Note: The comment period for the new GIPSA rule closed Monday; this story looks at another group's comments and it's view of how the new rules could impact U.S. livestock.
The National Council of Farmer Cooperatives filed comments this week with USDA's Grain Inspection, Packers and Stockyards Administration on proposed rule changes to the Packers and Stockyards Act. The organization "strongly objected" to several provisions of the proposed rules it says would harm farmer-owned livestock marketing cooperatives and could lead to a less competitive marketplace for producers.
In its press statement, NCFC says one concern with the proposed rule would require a dealer who operates as a "packer buyer" only purchase livestock for the packer that identifies the deal as its "packer buyer." Since a packer will likely not be able to send an exclusive buyer to smaller sales, such as those held by many livestock co-ops, the result could result in fewer buyers in the market. NCFC contends fewer buyers mean less options and competition.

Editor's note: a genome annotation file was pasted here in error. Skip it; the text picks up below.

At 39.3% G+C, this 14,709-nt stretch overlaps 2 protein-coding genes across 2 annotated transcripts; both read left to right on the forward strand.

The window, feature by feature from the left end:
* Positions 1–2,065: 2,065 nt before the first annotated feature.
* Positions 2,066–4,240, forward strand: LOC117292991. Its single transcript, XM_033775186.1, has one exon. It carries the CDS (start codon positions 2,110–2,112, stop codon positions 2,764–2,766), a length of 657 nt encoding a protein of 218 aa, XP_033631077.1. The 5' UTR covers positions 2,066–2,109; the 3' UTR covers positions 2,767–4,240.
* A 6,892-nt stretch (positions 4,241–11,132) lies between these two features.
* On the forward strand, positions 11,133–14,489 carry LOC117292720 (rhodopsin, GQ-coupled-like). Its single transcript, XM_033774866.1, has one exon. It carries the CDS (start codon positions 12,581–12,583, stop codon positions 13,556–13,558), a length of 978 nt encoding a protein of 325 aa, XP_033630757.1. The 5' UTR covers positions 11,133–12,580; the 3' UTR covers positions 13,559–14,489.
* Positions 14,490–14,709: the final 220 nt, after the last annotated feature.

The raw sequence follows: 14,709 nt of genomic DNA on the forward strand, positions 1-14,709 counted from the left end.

Chuck Conner, president and CEO of NCFC comments: "Farmer co-ops, including ones that market livestock and own auction barns, are an essential element in ensuring that farmers and ranchers remain competitive and receive a fair price for what they produce. This proposal would hurt livestock co-ops and will have a direct, negative impact on the bottom lines of the co-op's farmer-owners."
NCFC also notes other problems with the proposed rules including competitive injury provisions, a provision that would require public filing of private contracts and a provision that would enact blanket prohibition against packer-to-packer sales.
Conner notes that while the new rules are meant to increase competition, the proposal would "perversely lead to fewer options for livestock producers to market their produce and increase concentration in the sector."